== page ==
ThePrint recently published an article titled “Has Russia Hyphenated India & Pakistan? Growing Moscow-Islamabad Ties Have Delhi ‘Worried’”, which cites top sources who shared their concerns about the India-Russia relationship. Nobody should doubt that those said sources veritably exist and sincerely believe in what they said, but it’s arguably the case that their interpretation of events is shaped by a lingering problem of perceptions between Russia and India. Both countries have risen as Great Powers over the past decade and are more confidently asserting their interests outside of their regions. Russia currently pursues what many have simply described as a “balancing” act, while India officially refers to its policy as “multi-alignment”.
They’re essentially the same thing though, and have seen each Great Power expand relations with non-traditional partners such as Pakistan and the US. Neither country is doing so with any intention of harming their traditional partner’s interests, though India seems to interpret Russia’s rapid rapprochement with Pakistan as being against its own. For its part, Russia has repeatedly voiced its concerns about the Quad that India forms a pivotal part of, warning against it being used to contain China at the US’ behest. The Quad is an altogether different topic of conversation and might be analysed in a separate article, but the focus of this one is on how some top Indian sources reportedly regard the recent improvement in Russia-Pakistan relations.
Russia’s balancing act
India’s rise as a Great Power has seen it aspire for regional leadership status in South Asia. There’s no question that New Delhi commands powerful influence in many of the subcontinent’s capitals, but it’ll never be the indisputable leader of South Asia simply due to Pakistan’s existence, especially since the latter is a nuclear-armed State allied with China and facilitating the Belt and Road Initiative’s (BRI) expansion into the region through the China-Pakistan Economic Corridor (CPEC). This, coupled with historical differences between the two and the three wars between them over Kashmir, means that India very closely observes every one of Pakistan’s international interactions. It’s therefore natural that many in New Delhi are discussing Moscow-Islamabad ties.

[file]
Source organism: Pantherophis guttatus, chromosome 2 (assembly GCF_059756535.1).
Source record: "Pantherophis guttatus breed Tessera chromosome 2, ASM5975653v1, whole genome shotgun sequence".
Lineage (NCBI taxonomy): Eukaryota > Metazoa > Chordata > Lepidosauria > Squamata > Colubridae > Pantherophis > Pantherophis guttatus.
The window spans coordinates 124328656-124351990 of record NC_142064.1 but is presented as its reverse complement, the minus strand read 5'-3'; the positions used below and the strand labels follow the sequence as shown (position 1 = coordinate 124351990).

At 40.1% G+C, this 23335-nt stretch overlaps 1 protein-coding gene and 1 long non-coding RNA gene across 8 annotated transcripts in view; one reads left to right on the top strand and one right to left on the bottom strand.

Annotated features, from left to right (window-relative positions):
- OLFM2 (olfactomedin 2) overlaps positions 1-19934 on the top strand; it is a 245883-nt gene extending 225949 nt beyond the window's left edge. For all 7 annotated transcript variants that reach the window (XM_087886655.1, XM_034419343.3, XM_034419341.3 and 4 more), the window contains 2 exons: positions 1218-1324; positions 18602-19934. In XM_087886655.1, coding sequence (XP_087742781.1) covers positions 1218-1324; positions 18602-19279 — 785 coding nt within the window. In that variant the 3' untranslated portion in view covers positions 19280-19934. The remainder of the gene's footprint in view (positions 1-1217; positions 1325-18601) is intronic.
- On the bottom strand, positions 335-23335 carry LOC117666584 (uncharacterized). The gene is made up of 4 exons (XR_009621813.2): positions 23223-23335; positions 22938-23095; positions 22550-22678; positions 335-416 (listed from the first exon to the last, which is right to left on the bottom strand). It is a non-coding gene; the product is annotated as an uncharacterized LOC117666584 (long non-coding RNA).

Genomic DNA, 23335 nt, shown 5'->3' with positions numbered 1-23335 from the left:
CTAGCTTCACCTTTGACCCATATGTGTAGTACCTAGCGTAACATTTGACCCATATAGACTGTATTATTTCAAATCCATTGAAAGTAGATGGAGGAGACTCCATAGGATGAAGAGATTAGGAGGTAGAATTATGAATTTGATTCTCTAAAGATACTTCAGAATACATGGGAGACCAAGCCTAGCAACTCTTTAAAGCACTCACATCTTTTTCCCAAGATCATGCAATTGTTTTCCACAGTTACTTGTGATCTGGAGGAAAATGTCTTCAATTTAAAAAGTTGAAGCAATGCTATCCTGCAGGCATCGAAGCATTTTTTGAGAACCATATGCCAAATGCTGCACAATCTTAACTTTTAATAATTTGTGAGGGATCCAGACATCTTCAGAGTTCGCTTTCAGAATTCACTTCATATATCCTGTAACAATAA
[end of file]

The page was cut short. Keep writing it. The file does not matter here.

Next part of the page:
Each country’s leadership has its own strategic culture, through which it formulates policy and interprets relevant events of concern for their State. Some observers have wondered whether the evolution of India’s traditional “non-aligned” policy towards “multi-alignment” has led to a gradual shift in the direction of embracing ‘zero-sum’ outlooks in line with the Neo-Realist school of International Relations. In the context of the current analysis, this takes the form of instinctively regarding the improvement in Russia-Pakistan relations as somehow being directed against India or at least partially driven as a response to India’s growing ties with the Quad’s American leader.
It’s of course up to India’s official representatives to publicly articulate their policies, but ThePrint’s report suggests that some of its strategists are influenced by this ‘zero-sum’ outlook in terms of how they regard the impact of Russia-Pakistan relations on their national interest. That’s the wrong interpretation to have since Russia harbours no intention whatsoever of doing anything that could infringe on India’s legitimate interests. That said, it’s understandable why some in New Delhi might be concerned about Islamabad breaking out of their country’s failed containment policy by comprehensively cultivating new economic, energy, diplomatic, investment, and military ties with India’s traditional partner.